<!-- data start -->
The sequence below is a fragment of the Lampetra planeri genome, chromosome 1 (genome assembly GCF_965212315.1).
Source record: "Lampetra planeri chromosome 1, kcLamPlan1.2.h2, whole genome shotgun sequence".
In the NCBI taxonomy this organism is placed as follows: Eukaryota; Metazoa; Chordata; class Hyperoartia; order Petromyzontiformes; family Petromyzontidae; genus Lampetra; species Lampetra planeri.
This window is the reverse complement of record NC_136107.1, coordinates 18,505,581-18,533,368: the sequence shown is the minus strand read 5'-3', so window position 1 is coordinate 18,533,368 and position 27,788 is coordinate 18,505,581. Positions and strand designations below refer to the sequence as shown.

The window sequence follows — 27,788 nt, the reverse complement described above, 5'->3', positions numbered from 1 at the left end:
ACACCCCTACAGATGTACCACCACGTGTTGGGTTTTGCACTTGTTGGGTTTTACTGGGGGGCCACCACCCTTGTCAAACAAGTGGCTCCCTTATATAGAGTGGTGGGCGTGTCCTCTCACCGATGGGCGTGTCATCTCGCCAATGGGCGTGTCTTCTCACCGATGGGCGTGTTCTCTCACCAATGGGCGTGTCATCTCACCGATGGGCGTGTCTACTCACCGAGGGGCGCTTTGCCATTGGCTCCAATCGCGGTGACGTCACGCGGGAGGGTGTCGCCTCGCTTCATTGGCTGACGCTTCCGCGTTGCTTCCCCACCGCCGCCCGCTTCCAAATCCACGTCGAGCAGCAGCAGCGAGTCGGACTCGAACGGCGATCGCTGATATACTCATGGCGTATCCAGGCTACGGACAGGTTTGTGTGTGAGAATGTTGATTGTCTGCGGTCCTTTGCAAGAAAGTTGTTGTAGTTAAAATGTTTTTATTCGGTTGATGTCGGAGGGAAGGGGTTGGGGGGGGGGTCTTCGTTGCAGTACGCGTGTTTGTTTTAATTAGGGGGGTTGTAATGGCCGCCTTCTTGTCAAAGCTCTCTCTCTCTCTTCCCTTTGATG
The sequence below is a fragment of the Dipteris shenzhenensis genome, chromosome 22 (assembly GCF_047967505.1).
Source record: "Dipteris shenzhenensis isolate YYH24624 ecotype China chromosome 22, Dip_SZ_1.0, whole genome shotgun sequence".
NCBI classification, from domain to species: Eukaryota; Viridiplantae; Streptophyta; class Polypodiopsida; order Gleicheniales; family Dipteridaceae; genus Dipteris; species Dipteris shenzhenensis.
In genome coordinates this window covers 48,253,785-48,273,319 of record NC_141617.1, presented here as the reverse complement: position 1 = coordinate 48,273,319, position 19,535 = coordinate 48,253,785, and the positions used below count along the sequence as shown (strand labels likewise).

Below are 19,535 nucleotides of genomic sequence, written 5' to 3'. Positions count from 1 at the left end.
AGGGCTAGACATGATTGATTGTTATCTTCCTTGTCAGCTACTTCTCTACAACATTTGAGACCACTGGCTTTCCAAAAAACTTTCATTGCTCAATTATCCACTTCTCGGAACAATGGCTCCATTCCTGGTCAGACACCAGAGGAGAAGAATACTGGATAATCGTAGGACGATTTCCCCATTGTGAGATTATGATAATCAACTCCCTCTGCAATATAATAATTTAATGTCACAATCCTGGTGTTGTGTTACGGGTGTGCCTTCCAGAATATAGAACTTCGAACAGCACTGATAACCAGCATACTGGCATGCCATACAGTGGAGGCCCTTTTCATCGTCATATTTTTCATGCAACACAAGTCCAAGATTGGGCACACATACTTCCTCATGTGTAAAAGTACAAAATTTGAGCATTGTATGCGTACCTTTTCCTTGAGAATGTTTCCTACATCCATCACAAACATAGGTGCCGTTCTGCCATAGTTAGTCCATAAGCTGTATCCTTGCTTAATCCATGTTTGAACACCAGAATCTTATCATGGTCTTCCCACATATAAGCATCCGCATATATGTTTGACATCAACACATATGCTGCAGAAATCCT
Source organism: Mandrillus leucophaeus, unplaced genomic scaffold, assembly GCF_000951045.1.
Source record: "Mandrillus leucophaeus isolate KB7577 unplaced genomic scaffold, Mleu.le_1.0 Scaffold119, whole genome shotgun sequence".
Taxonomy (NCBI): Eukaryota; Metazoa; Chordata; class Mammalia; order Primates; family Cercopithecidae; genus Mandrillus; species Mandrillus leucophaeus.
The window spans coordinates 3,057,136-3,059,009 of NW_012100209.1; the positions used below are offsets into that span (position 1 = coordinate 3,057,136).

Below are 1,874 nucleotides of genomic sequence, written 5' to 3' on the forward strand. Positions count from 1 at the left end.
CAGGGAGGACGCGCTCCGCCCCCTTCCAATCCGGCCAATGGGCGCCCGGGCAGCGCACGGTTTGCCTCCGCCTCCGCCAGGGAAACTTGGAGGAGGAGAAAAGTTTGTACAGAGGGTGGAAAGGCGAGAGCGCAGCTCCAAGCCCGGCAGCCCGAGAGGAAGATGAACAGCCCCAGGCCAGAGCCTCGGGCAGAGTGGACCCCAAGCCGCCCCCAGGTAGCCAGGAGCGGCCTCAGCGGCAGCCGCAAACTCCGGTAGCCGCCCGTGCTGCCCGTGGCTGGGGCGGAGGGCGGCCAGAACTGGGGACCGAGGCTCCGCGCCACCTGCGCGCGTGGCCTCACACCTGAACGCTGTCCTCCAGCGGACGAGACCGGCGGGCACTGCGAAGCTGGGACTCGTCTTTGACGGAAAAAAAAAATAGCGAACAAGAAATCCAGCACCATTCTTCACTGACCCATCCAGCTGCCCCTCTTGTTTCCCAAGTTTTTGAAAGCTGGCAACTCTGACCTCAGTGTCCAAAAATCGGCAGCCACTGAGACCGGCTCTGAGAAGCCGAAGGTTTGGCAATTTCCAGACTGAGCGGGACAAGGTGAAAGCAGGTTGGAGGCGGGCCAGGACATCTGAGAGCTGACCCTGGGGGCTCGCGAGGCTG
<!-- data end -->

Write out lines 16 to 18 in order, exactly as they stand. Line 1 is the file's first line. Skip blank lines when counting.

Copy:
The window spans coordinates 3,057,136-3,059,009 of NW_012100209.1; the positions used below are offsets into that span (position 1 = coordinate 3,057,136).

Below are 1,874 nucleotides of genomic sequence, written 5' to 3' on the forward strand. Positions count from 1 at the left end.
CAGGGAGGACGCGCTCCGCCCCCTTCCAATCCGGCCAATGGGCGCCCGGGCAGCGCACGGTTTGCCTCCGCCTCCGCCAGGGAAACTTGGAGGAGGAGAAAAGTTTGTACAGAGGGTGGAAAGGCGAGAGCGCAGCTCCAAGCCCGGCAGCCCGAGAGGAAGATGAACAGCCCCAGGCCAGAGCCTCGGGCAGAGTGGACCCCAAGCCGCCCCCAGGTAGCCAGGAGCGGCCTCAGCGGCAGCCGCAAACTCCGGTAGCCGCCCGTGCTGCCCGTGGCTGGGGCGGAGGGCGGCCAGAACTGGGGACCGAGGCTCCGCGCCACCTGCGCGCGTGGCCTCACACCTGAACGCTGTCCTCCAGCGGACGAGACCGGCGGGCACTGCGAAGCTGGGACTCGTCTTTGACGGAAAAAAAAAATAGCGAACAAGAAATCCAGCACCATTCTTCACTGACCCATCCAGCTGCCCCTCTTGTTTCCCAAGTTTTTGAAAGCTGGCAACTCTGACCTCAGTGTCCAAAAATCGGCAGCCACTGAGACCGGCTCTGAGAAGCCGAAGGTTTGGCAATTTCCAGACTGAGCGGGACAAGGTGAAAGCAGGTTGGAGGCGGGCCAGGACATCTGAGAGCTGACCCTGGGGGCTCGCGAGGCTG